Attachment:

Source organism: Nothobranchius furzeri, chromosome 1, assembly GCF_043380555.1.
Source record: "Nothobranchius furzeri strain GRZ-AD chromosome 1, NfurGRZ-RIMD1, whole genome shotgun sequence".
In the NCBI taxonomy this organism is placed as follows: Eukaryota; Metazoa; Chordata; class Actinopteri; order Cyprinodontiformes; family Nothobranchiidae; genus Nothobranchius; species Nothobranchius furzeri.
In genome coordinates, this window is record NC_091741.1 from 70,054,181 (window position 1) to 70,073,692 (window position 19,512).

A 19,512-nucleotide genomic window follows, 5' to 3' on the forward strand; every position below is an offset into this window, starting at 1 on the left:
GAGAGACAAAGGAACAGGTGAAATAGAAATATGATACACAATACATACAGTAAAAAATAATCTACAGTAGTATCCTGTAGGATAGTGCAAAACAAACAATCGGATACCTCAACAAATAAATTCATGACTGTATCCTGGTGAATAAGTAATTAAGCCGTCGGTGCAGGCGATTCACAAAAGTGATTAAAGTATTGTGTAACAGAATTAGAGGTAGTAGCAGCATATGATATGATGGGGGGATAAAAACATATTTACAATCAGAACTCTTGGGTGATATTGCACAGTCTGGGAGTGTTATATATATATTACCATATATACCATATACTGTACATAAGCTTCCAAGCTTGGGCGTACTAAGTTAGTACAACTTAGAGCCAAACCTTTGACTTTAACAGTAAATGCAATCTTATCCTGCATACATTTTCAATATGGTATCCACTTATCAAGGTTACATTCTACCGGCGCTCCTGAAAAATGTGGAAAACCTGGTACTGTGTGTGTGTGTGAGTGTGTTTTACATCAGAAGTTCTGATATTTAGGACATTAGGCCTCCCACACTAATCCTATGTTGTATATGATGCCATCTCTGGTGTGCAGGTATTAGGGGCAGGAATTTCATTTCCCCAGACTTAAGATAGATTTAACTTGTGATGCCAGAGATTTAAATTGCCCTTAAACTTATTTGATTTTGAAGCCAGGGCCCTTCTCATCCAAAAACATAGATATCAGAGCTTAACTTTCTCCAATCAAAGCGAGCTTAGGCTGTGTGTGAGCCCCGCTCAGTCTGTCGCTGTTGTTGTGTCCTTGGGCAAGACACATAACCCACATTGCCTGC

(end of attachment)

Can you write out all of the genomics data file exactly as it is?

Source organism: Nothobranchius furzeri, chromosome 1, assembly GCF_043380555.1.
Source record: "Nothobranchius furzeri strain GRZ-AD chromosome 1, NfurGRZ-RIMD1, whole genome shotgun sequence".
In the NCBI taxonomy this organism is placed as follows: Eukaryota; Metazoa; Chordata; class Actinopteri; order Cyprinodontiformes; family Nothobranchiidae; genus Nothobranchius; species Nothobranchius furzeri.
In genome coordinates, this window is record NC_091741.1 from 70,054,181 (window position 1) to 70,073,692 (window position 19,512).

A 19,512-nucleotide genomic window follows, 5' to 3' on the forward strand; every position below is an offset into this window, starting at 1 on the left:
GAGAGACAAAGGAACAGGTGAAATAGAAATATGATACACAATACATACAGTAAAAAATAATCTACAGTAGTATCCTGTAGGATAGTGCAAAACAAACAATCGGATACCTCAACAAATAAATTCATGACTGTATCCTGGTGAATAAGTAATTAAGCCGTCGGTGCAGGCGATTCACAAAAGTGATTAAAGTATTGTGTAACAGAATTAGAGGTAGTAGCAGCATATGATATGATGGGGGGATAAAAACATATTTACAATCAGAACTCTTGGGTGATATTGCACAGTCTGGGAGTGTTATATATATATTACCATATATACCATATACTGTACATAAGCTTCCAAGCTTGGGCGTACTAAGTTAGTACAACTTAGAGCCAAACCTTTGACTTTAACAGTAAATGCAATCTTATCCTGCATACATTTTCAATATGGTATCCACTTATCAAGGTTACATTCTACCGGCGCTCCTGAAAAATGTGGAAAACCTGGTACTGTGTGTGTGTGTGAGTGTGTTTTACATCAGAAGTTCTGATATTTAGGACATTAGGCCTCCCACACTAATCCTATGTTGTATATGATGCCATCTCTGGTGTGCAGGTATTAGGGGCAGGAATTTCATTTCCCCAGACTTAAGATAGATTTAACTTGTGATGCCAGAGATTTAAATTGCCCTTAAACTTATTTGATTTTGAAGCCAGGGCCCTTCTCATCCAAAAACATAGATATCAGAGCTTAACTTTCTCCAATCAAAGCGAGCTTAGGCTGTGTGTGAGCCCCGCTCAGTCTGTCGCTGTTGTTGTGTCCTTGGGCAAGACACATAACCCACATTGCCTGC